Serif vs Sans Serif
The Typography Starting Point.
written by: Firgs of DesignByFirgs.com
A lot of beginning designers seem to skip over the typography lessons until they get further into doing actual design work. About then is when something seems to hit them like a thunk on the head making them suddenly realize that they need to start asking some questions. And the first question that many designers will ask is: Serif or Sans Serif – what one for what occasion? And this is a fantastic starting point.
A lot of designers will tell you that it will be a personal preference or that they will just go with what “feels” right. And believe it or not, this is actually good advice. Going with your gut feeling can often lead you down the right path. But, it can take beginning designers a long time to learn to trust their gut because they have no real experience to use as a base for judgments.
So, for what it’s worth, here it is. My take on the typography starting point: Serif and Sans Serif fonts.
First of all, to define the two, a Serif font is one that includes protruding portions that extend beyond the main strokes of the letter. Examples of this would be fonts like Bondi, Century, Garamond, Georgia, and Times New Roman just to name a few.
A Sans Serif font is one that does not include these protruding portions. Examples would be fonts like Arial, Futura, Impact, Myriad, and Tahoma.
Now, when deciding which one to work with for your project, it’s a good idea to start out by considering Serif fonts as “fancy” fonts. Those little embellishments on every letter are just that – embellishments. Something to add to the structure of the letter. This being the case – Serif fonts can be associated with the words: classy, refined, expensive, and just basically more dressy. If those words also describe who your target audience is, then this is what you should choose. For example: It used to be that Times New Roman (a Serif font) was the standard for all article writing because that was a standard font found in newspapers. News is associated mentally with importance and seriousness – and so the font Times New Roman became associated mentally with importance and seriousness and that is why you will find it as the font of choice for the actual articles inside the magazines.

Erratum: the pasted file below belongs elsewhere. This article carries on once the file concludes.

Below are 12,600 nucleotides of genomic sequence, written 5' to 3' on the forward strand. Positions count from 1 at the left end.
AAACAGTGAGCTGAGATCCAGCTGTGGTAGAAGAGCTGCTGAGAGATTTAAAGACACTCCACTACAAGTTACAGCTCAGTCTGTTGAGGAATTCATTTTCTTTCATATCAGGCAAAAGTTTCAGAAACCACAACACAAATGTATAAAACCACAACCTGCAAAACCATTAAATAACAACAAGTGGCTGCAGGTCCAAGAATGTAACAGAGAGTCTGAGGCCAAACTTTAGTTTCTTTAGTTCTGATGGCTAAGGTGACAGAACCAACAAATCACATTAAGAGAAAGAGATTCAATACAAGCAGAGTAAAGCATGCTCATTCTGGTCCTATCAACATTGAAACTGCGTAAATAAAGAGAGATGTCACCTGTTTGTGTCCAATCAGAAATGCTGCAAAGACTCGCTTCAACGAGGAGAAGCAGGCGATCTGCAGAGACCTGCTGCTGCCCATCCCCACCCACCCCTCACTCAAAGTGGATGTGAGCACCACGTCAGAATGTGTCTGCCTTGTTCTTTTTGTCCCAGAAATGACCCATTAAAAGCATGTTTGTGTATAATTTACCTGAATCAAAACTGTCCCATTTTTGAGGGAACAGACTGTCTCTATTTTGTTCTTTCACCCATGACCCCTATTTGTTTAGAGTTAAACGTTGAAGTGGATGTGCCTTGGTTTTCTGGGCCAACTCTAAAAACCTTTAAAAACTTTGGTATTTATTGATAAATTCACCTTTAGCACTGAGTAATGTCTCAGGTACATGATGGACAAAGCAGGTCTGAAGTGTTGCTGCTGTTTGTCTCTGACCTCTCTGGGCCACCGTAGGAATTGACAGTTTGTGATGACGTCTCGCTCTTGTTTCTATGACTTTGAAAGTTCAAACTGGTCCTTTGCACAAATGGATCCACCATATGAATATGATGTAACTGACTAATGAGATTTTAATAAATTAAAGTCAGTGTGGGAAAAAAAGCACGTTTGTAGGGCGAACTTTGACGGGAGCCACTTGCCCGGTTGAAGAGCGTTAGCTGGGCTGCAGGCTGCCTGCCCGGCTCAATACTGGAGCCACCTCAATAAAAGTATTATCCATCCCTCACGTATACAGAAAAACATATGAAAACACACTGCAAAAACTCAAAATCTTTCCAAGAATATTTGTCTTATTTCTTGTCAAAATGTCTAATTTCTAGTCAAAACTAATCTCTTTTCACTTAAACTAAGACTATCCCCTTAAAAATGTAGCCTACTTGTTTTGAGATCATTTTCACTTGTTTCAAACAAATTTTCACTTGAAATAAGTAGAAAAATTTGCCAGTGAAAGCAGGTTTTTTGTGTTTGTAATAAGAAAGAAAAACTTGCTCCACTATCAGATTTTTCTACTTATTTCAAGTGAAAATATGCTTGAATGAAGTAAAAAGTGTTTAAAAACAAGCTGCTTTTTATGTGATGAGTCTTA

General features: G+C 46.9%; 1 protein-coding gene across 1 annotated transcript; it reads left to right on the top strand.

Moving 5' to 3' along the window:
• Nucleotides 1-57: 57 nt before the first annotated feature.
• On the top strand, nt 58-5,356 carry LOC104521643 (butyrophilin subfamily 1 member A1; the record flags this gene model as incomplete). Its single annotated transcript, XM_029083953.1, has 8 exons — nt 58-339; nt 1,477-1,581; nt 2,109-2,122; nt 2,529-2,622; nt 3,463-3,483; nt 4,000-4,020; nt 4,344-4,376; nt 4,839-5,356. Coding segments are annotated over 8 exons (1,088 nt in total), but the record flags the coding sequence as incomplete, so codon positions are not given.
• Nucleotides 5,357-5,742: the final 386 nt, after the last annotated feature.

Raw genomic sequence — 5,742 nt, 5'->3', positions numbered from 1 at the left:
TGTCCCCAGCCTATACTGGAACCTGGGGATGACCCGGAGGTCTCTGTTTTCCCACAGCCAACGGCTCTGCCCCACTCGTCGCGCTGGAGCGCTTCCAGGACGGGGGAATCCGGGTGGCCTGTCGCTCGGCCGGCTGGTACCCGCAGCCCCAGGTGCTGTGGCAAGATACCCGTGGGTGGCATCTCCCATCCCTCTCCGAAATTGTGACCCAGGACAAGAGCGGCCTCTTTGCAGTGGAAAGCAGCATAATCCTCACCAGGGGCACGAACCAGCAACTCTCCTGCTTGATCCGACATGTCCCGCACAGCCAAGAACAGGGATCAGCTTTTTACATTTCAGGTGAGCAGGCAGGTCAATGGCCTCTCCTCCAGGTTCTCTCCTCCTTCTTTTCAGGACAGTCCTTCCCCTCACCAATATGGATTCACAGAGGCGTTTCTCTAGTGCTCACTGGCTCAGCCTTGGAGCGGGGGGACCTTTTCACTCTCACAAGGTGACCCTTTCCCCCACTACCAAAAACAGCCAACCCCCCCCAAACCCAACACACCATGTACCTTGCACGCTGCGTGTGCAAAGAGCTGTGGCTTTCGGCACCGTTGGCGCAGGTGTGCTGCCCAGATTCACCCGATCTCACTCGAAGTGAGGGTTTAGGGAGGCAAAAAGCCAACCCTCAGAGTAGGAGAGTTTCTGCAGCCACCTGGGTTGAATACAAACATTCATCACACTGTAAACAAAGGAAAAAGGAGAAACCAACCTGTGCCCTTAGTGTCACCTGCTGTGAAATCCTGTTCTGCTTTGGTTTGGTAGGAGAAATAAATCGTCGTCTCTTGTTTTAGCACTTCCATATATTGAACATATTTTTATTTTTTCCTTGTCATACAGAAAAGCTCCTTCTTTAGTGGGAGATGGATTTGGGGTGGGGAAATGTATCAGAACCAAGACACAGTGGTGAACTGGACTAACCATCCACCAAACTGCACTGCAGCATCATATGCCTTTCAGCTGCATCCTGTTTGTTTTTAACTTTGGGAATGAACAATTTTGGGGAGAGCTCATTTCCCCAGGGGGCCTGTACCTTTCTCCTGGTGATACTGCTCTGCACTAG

Sans Serif fonts however come without these embellishments so this leads to them to be associated with the words: clean, without fuss, straightforward, and sometimes (although not always) inexpensive – which is why you will see them commonly used on magazine covers or on movie posters. If you want a font that is going to speak to the subconscious of the general public and make them feel comfortable instantly, than Sans Serif is your font. For example: The next time you are standing in line at the grocery store, take a look at the font of all magazine covers on display. Do this and I can guarantee that about 90% of what you will be looking at will be Sans Serif fonts. And this is a for good reason as magazines market to the general public. It’s a way of keeping the cover light and friendly so it can be used to draw people inside to where the seriousness, or “news” takes place.
However, if you are still confused as to which font to use and when, then there is a sure fire trick that will never fail. Pick one and stick with it for the whole of the project. Keeping with a unified font is always a safe bet. For example: Say you are a designer that wants to put a friends face on a fake cover of SportsIllustrated. The picture is in place, the title is rockin’ in true SI style, and all you need to do now is add some phony articles to the sides. Now the SI header is and always has been a Sans Serif font, so you can use that as your starting point and follow suit with all Sans Serif article titles. Another way of looking at it is, mimic what others have done before you got there and you can’t go wrong.
So, there you have it. A few guidelines to help you out in your quest for the right font for the right occasion. At least until you can figure it out on your own and your gut instinct starts to kick in that is. 😉
The more eagle-eyed of you may have seen that Firgs was on the ‘Blog Roll’ from the very early days of TipSquirrel.com, so you can imagine how thrilled we are that she took the time to grace our humble pages, thanks Firgs xx
You can find more from Firgs On the web and on Twitter.
- An Introduction to Adobe Dimension
- Photoshop Content Aware Scale
- Resetting Text Attributes to Their Default in Photoshop
- Photoshop’s Share Button
- Adding Snow with After Effects and Photoshop
- Animated Handwriting Techniques
- Adobe Essential Graphics
- Accessing Technology Previews in Lightroom CC Mobile
- The Details Panel in Photoshop Shake Reduction
- Dynamic Repeat Grids in Adobe Xd
Besides being “fancy” those serifs also perform a function. They “lead” your eyes along the line, making a page of text easier to read. Sans serif text is more “choppy” on the eyes.
Don’t mind me… just waiting for my post to render, but “Hey!” I have something to add.
Serif fonts are easier to read in printed documents, while San Serif fonts are easier to read on a monitor display.
Serif fonts – newspapers, magazines.
San Serif fonts – websites, PowerPoint slides, PDF manuals.
Put 12pt Arial next to 12pt Times on your monitor, and the Arial font will appear larger. Sans Serif becomes easier to read due to more white space between characters. Serif fonts tend to look crowded on a display.
The exception to the rule is content created for folks who suffer from dyslexia. Serif fonts are easier to read because the embellishments help distinguish the characters.
Alrighty, that’s my 6am ramble… I think my video post for today’s Tip Squirrel is FINALLY rendered.
Here is anther example about serif – sans serif difference http://serifsansserif.com/
Hi Kelly. Monday 29th. Late afternoon depending on when all the judges have liaised 🙂